EU Price Rationalization

July 2, 2009

If all politics is local this one indicates the issues local to Europe.  Europe is about to go on holiday.  As a matter of fact for the northern climates July is the month, the southern go in August. So the law to reduce the cost of roaming for both SMS and Voice will be loved by all starting now. Which is why it went into effect yesterday.

Charges for roaming in Europe have been high regardless of whether you are roaming on the service provider that you already have in your home country.  O2/Telefonica, Orange, T-Mobile and Vodafone are brands that span across Europe but, charges when you leave your own country do not take into account your affiliation.   I feel for the EU dealing with providing legislative advice to their member countries.  Its not like the US where the EU has any ability to mandate local law.  The EU has allowed the mergers and acquistions by o2/Telifonica, Vodafone, Orange, DT, etc of the Eastern bloc carriers without making these kind of demands initially.  Then again the #1 tax payer in the new members is telecom so maybe their just was not enough clout.

Viviane Reding at the ECC has been a long time advocate about the high prices of carriers, and is very Skype friendly as she as held them up to make her points about the traditional carriers.

The biggest change will be the way that consumers see their bills because the prices are rounded up to minutes but on seconds.  The large carriers say they have already complied with the law but the commission says it intend to continue the analysis and may add future guidelines next year.


Of course the issue right now may not be SMS or Voice but the web, and with revenues in decline the migration to LTE for many of the carriers may face some financial challenges.








TerreStar to Launch

July 1, 2009

At 4GWE, Ari Virtanen will be talking about designing solutions for carriers and vendors in the marketplace.  One such design win was with TerreStar to provide a dual mode satelitte / cellular phone which I have posted about previously.

Today is the launch of "the bird" Good Luck to TerreStar, I am looking forward to seeing their service in operaton.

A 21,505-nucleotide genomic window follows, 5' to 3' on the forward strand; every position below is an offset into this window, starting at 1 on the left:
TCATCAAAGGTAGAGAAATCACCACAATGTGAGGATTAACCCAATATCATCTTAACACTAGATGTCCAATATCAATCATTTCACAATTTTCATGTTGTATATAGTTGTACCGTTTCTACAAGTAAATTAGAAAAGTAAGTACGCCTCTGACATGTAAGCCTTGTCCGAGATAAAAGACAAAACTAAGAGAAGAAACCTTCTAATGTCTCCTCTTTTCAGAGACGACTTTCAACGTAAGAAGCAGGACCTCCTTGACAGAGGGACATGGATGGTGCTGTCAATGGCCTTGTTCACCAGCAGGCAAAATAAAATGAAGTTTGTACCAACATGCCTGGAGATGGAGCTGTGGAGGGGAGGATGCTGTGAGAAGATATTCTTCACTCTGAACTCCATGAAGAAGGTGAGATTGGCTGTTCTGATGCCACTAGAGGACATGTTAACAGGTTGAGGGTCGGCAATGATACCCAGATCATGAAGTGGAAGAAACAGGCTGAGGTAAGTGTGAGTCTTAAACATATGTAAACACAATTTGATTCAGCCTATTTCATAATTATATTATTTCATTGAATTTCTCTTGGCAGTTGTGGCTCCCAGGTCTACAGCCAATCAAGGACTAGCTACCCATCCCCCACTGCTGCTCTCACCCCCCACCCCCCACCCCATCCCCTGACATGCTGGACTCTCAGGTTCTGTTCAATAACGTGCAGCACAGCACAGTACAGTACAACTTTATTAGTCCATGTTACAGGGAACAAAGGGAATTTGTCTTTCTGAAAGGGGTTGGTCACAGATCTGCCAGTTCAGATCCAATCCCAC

FCCESQ

July 1, 2009

Okay, First of all I admit I am a fan, but a frustrated one.

Chairman Genachowski announced his staff.  Men and Women (many Harvard trained) that are willing to give themselves to public service.  Thank you all.

So why I am frustrated.  I have been rooting for some IAB, IETF types to be the mix. No Offense to lawyers but changing law to support changes in communication in theory could benefit from some of the best thinkers about where the Internet is going and where it should go.

I am aware of some of the best Interent engineers on the planet's willingness to come work for this administration.  So it was with a frustrated sigh that I read the bios of the chairman's staff.  I wish you all well, but please let some of the brillant minds that are expanding and supporting the Internet be more central to your views of what you are regulating.

The rules of Interconnection and taxation that have driven telecom for centuries are being usurped by the ability to interoperate based on Internet - working meet points and almost universal ethernet structure.  The Universal Service I worked to support in my youth is drawing to a close and the age of a new universal service (called the Internet) should not be judged on the existing service models.

My hope for you all is that the new laws you offer are based on a goal for service in the future and not a restriction of power we have seen in the past.









How I Spent My Summer Stimulus

July 1, 2009

Today's the day the NTIA explains the Stimulus package for unserved and underserved networks to be augmented, developed, etc.

It was the ability to understand the funding that has helped RUS in the Dept. of Agriculture put the dollars out there which has given Alvarion a boost with companies like Connected Nation, Digital Bridge and Open Range.

Now the question is where will the NTIA dollars be spent.  There are some tricky considerations that have yet to be explained.  The dollars are in effect CapEx.  Even with a quick adoption the OpEx is probably going to add to the costs. Then of course comes the analysis of the criteria and whether you can be disqualified. Some strategies get the backbone services dispersed into the parts of the states that are underserved via strategies that utilize existing networks and make the equivalent of aggregation points, others are for dealing with loop problems.  I am hoping that all of these strategies are based on first hand knowledge of the problems.  Mark Hewitt and John Reynolds have been offering some interesting strategies to specific states that are worth considering.  For one state that I am very familiar with their strategy fixes alot of known problems. Tom Evslin is involved on behalf of Vermont.  The issues within the states are very different.

Other friends, like Rob Mazer who is coming to 4GWE to speak about the Stimulus, are more carrier centric and will have plans that will span beyond a state jurisdiction. 

Larry Strickling who has been key to getting these dollars in place, is now in the position of overseeing the plan.  I know he has the vision, now its time for the execution.  Since the dollars are suppose to be earmarked just on September 10th, it's going to be a busy summer.